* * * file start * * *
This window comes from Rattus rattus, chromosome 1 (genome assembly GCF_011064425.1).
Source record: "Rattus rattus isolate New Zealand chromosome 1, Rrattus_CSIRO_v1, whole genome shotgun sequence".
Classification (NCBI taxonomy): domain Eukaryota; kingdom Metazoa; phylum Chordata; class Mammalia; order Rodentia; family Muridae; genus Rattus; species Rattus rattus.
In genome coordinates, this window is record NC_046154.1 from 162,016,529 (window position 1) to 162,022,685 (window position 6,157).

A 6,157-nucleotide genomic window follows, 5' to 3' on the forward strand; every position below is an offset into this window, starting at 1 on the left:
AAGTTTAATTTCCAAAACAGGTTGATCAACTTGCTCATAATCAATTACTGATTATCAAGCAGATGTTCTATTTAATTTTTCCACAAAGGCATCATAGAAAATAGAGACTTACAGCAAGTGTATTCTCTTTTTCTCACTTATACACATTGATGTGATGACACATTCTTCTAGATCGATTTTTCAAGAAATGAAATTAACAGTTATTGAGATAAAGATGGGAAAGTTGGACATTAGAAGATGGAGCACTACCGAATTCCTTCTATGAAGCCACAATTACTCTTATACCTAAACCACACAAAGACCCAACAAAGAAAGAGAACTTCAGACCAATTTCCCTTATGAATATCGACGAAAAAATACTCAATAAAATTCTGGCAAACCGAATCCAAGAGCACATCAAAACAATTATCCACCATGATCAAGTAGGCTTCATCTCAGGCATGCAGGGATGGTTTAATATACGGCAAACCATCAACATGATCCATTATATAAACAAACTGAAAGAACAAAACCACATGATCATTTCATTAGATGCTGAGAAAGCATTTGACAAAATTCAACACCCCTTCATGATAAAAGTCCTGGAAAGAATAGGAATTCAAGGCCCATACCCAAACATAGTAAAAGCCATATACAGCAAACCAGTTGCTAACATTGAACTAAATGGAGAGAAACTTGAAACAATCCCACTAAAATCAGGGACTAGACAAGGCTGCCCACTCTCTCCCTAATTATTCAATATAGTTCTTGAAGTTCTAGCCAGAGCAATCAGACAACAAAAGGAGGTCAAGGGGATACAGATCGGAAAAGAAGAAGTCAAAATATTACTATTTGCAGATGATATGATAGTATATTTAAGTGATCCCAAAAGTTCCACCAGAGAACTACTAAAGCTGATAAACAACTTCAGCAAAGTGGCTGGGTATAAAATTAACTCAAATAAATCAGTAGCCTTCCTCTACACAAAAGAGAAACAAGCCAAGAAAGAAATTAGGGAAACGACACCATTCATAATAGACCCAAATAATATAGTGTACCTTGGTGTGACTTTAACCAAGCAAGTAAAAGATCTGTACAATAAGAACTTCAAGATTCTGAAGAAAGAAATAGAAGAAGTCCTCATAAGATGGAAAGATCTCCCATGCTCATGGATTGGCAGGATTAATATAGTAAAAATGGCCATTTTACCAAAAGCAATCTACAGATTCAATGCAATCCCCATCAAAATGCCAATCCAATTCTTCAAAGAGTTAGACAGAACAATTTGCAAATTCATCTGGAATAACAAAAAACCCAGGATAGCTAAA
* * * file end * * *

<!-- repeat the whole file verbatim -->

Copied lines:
This window comes from Rattus rattus, chromosome 1 (genome assembly GCF_011064425.1).
Source record: "Rattus rattus isolate New Zealand chromosome 1, Rrattus_CSIRO_v1, whole genome shotgun sequence".
Classification (NCBI taxonomy): domain Eukaryota; kingdom Metazoa; phylum Chordata; class Mammalia; order Rodentia; family Muridae; genus Rattus; species Rattus rattus.
In genome coordinates, this window is record NC_046154.1 from 162,016,529 (window position 1) to 162,022,685 (window position 6,157).

A 6,157-nucleotide genomic window follows, 5' to 3' on the forward strand; every position below is an offset into this window, starting at 1 on the left:
AAGTTTAATTTCCAAAACAGGTTGATCAACTTGCTCATAATCAATTACTGATTATCAAGCAGATGTTCTATTTAATTTTTCCACAAAGGCATCATAGAAAATAGAGACTTACAGCAAGTGTATTCTCTTTTTCTCACTTATACACATTGATGTGATGACACATTCTTCTAGATCGATTTTTCAAGAAATGAAATTAACAGTTATTGAGATAAAGATGGGAAAGTTGGACATTAGAAGATGGAGCACTACCGAATTCCTTCTATGAAGCCACAATTACTCTTATACCTAAACCACACAAAGACCCAACAAAGAAAGAGAACTTCAGACCAATTTCCCTTATGAATATCGACGAAAAAATACTCAATAAAATTCTGGCAAACCGAATCCAAGAGCACATCAAAACAATTATCCACCATGATCAAGTAGGCTTCATCTCAGGCATGCAGGGATGGTTTAATATACGGCAAACCATCAACATGATCCATTATATAAACAAACTGAAAGAACAAAACCACATGATCATTTCATTAGATGCTGAGAAAGCATTTGACAAAATTCAACACCCCTTCATGATAAAAGTCCTGGAAAGAATAGGAATTCAAGGCCCATACCCAAACATAGTAAAAGCCATATACAGCAAACCAGTTGCTAACATTGAACTAAATGGAGAGAAACTTGAAACAATCCCACTAAAATCAGGGACTAGACAAGGCTGCCCACTCTCTCCCTAATTATTCAATATAGTTCTTGAAGTTCTAGCCAGAGCAATCAGACAACAAAAGGAGGTCAAGGGGATACAGATCGGAAAAGAAGAAGTCAAAATATTACTATTTGCAGATGATATGATAGTATATTTAAGTGATCCCAAAAGTTCCACCAGAGAACTACTAAAGCTGATAAACAACTTCAGCAAAGTGGCTGGGTATAAAATTAACTCAAATAAATCAGTAGCCTTCCTCTACACAAAAGAGAAACAAGCCAAGAAAGAAATTAGGGAAACGACACCATTCATAATAGACCCAAATAATATAGTGTACCTTGGTGTGACTTTAACCAAGCAAGTAAAAGATCTGTACAATAAGAACTTCAAGATTCTGAAGAAAGAAATAGAAGAAGTCCTCATAAGATGGAAAGATCTCCCATGCTCATGGATTGGCAGGATTAATATAGTAAAAATGGCCATTTTACCAAAAGCAATCTACAGATTCAATGCAATCCCCATCAAAATGCCAATCCAATTCTTCAAAGAGTTAGACAGAACAATTTGCAAATTCATCTGGAATAACAAAAAACCCAGGATAGCTAAA